In lieu of an abstract, here is a brief excerpt of the content:

Reviewed by:
  • Buena Vista in the Club: Rap, Reggaetón, and Revolution in Havana by Geoffrey Baker
  • Robin Moore
Geoffrey Baker. Buena Vista in the Club: Rap, Reggaetón, and Revolution in Havana. Durham, NC: Duke University Press, 2011. 424 pp. ISBN 978-0-8223-4959-4.

Geoffrey Baker’s new publication, Buena Vista in the Club, consists largely of four extended essays, several of which have appeared in earlier (and much shorter) versions in academic journals and books. The study draws from fieldwork in Havana conducted intermittently over seven years. It is well written, informed by diverse literatures, analytically sophisticated, and contributes in important ways to existing debates within ethnomusicology and other disciplines. The book is probably best used as a specialized text in graduate classes, or perhaps for advanced undergraduates in conjunction with background readings on Cuban and North American popular culture. [End Page 300]

In the introduction, Baker notes parallels between international fascination with the Wim Wenders film Buena Vista Social Club and academic interest in Cuban rap. In both cases, the attraction derived largely from the perceived authenticity or purity of the Cuban music scene, as well as nostalgia for earlier periods of music making within Cuba and/or abroad. Both projects resulted in substantial music tourism as well, and subsequent musical production based on external perceptions of Cuba and its music. Chapter 1 discusses the relationship of Cuban rap to the cultural initiatives of the Cuban government and explores exactly what the revolutionary “state” is, how it functions, and the extent to which it has supported or suppressed rap performance. Chapter 2 considers the current dominance of reggaetón in Cuba, a relatively understudied repertoire, and the implicit politics of its fun-loving, hedonistic, and apolitical lyrics and performance aesthetic. Baker underscores the close ties between performers of rap and reggaetón, genres often discussed in existing literature as diametrically opposed. Chapter 3 considers rap and reggaetón from the perspective of their presence in the urban spaces of Havana, analyzing the existence of formal or state-sanctioned versus informal performance venues, the extent and nature of the music’s circulation in the mass media, and narratives of urban experience found in rap and reggaetón lyrics. Chapter 4 considers the internationalization of Cuban rap and perceptions of it abroad, in contrast to its meanings, audiences, and forms of circulation within Cuba. A relatively brief concluding section documents the slow decline of the rap movement as of 2003 and discusses the reasons for its lack of mass appeal.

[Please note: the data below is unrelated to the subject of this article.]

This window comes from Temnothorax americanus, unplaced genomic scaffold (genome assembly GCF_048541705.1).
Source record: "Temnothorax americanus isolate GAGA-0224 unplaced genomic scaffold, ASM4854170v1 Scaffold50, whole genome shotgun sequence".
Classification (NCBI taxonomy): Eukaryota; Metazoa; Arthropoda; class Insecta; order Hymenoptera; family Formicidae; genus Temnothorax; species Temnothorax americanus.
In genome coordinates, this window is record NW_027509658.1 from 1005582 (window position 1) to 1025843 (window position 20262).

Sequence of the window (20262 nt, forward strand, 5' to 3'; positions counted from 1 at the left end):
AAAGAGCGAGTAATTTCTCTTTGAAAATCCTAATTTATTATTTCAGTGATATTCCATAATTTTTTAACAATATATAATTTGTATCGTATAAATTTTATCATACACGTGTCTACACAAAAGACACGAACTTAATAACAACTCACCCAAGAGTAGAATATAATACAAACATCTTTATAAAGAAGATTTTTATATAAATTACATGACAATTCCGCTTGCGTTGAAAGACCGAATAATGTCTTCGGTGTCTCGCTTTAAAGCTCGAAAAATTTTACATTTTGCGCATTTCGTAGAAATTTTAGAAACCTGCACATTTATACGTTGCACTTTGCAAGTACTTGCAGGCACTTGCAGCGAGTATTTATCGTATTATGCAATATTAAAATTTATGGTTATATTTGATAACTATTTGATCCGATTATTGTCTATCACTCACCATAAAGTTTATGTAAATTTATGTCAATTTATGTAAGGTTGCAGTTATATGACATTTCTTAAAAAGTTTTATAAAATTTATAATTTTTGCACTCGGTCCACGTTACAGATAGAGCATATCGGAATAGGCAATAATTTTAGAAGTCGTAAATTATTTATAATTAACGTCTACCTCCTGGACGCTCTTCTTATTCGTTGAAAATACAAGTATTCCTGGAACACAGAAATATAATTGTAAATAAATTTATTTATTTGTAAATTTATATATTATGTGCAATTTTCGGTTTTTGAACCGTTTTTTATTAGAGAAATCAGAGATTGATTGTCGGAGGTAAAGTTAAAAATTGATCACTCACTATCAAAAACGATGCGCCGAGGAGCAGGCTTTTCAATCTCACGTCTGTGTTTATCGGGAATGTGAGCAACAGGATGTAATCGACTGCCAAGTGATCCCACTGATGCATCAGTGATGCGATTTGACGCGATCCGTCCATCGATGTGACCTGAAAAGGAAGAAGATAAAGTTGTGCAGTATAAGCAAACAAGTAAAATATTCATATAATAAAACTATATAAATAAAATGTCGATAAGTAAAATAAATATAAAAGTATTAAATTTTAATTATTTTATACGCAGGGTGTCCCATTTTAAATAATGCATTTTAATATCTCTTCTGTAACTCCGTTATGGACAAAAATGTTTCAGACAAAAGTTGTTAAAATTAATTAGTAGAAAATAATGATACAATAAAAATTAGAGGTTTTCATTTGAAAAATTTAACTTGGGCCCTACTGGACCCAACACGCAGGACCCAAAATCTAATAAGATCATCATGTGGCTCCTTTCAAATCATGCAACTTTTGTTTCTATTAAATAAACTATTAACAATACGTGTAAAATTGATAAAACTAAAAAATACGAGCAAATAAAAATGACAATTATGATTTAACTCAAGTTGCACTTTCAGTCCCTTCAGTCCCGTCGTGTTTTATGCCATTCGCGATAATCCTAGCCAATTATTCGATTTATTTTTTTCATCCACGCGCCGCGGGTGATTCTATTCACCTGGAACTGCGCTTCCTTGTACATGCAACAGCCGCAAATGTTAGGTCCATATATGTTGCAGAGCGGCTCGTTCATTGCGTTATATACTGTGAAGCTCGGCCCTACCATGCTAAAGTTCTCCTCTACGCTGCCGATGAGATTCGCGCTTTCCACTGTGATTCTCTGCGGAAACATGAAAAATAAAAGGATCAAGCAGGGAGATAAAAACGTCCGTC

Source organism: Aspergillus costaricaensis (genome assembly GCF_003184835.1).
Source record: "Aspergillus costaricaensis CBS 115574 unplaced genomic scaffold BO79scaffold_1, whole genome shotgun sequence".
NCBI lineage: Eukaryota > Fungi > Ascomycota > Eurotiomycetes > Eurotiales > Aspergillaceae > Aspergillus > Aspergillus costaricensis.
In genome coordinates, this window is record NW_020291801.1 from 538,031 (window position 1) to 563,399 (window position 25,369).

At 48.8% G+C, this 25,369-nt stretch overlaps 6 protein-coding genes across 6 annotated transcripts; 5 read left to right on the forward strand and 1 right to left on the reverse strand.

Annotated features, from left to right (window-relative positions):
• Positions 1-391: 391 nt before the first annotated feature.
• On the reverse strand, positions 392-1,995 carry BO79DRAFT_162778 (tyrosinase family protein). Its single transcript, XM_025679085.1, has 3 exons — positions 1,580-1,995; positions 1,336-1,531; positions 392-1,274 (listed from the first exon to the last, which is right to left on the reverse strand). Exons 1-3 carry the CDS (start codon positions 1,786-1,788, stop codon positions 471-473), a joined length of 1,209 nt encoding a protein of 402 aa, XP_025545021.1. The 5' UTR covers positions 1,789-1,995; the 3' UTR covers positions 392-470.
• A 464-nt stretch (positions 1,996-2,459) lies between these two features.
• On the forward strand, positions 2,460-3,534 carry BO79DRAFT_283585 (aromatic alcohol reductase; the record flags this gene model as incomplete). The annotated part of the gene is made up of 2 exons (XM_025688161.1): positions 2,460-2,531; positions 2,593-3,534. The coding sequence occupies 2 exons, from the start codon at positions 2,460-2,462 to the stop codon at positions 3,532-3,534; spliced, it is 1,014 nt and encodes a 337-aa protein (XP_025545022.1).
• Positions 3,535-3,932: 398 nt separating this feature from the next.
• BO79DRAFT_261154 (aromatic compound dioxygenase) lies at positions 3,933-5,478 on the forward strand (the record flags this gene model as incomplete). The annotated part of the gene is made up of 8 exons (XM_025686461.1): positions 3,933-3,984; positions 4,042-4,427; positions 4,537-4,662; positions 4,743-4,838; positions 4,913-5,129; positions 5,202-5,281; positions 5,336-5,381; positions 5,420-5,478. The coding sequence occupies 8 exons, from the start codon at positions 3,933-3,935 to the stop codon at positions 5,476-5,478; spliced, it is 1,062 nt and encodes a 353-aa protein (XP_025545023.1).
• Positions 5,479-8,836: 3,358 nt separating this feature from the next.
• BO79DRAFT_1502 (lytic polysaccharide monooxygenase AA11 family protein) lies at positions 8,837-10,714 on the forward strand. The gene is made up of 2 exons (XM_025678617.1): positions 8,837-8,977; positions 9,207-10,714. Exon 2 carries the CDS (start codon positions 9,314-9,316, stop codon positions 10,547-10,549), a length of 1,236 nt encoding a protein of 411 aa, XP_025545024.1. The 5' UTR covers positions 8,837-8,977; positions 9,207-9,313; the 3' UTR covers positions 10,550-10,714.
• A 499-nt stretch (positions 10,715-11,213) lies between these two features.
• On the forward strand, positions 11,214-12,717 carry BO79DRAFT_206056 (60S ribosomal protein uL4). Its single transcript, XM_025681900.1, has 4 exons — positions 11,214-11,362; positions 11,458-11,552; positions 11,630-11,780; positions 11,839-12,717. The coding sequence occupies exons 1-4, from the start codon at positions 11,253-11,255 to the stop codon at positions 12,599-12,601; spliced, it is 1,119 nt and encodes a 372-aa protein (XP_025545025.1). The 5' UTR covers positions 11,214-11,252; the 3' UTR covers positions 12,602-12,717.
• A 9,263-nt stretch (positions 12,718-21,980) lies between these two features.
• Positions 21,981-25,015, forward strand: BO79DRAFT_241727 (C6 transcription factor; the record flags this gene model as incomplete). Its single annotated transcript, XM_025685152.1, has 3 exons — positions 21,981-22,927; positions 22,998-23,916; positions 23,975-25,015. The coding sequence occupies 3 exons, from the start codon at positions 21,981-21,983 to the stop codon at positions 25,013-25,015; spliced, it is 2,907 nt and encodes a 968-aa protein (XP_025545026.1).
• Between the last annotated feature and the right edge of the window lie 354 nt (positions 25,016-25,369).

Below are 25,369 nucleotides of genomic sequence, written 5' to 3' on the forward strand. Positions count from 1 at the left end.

One of the primary strengths of the study is the extent to which it interrogates the assumptions and (mis)perceptions of many academics studying Cuban rap. In essence, Baker suggests that their pro-black political agendas have led to an inadvertent filtering or crafting of narratives about the music and thus present a distorted view of recent trends. Few academics have tackled this issue of “academic meddling” so directly, if at all. In addition, Baker examines the effects of rap scholarship on Cuban musical performance itself nationally and internationally, the ways in which academics have encouraged particular kinds of music making through invitations abroad, the creation of artistic exchanges, and so on. He notes a “symbiotic relationship between academia, activism, and hip-hop” (23) and explores various “academic mythologies” (27), primarily related to the links between rap and racial identity. The book was clearly not designed to flatter all colleagues; on the contrary, it relentlessly questions the work of several individuals who have published on Cuban rap, including Sujatha Fernandes, Marc Perry, Tanya Saunders, and Alan West-Durán. While Baker’s critiques are extended and frequently devastating, he is always professional and supports his assertions with substantial data. [End Page 301]

A related strength of the study is the extent to which it underscores transnational relationships affecting local practice and thus the importance of considering macrocontexts in any analysis of local music making. In chapter 1, Baker makes clear that the Cuban rap scene from its beginning in the late 1980s was fundamentally affected by the intervention of U.S. artists and cultural activists in addition to scholars. Indeed, the music’s primary audience seems to...


Additional Information

Print ISSN
pp. 300-303
Launched on MUSE
Open Access
Back To Top

This website uses cookies to ensure you get the best experience on our website. Without cookies your experience may not be seamless.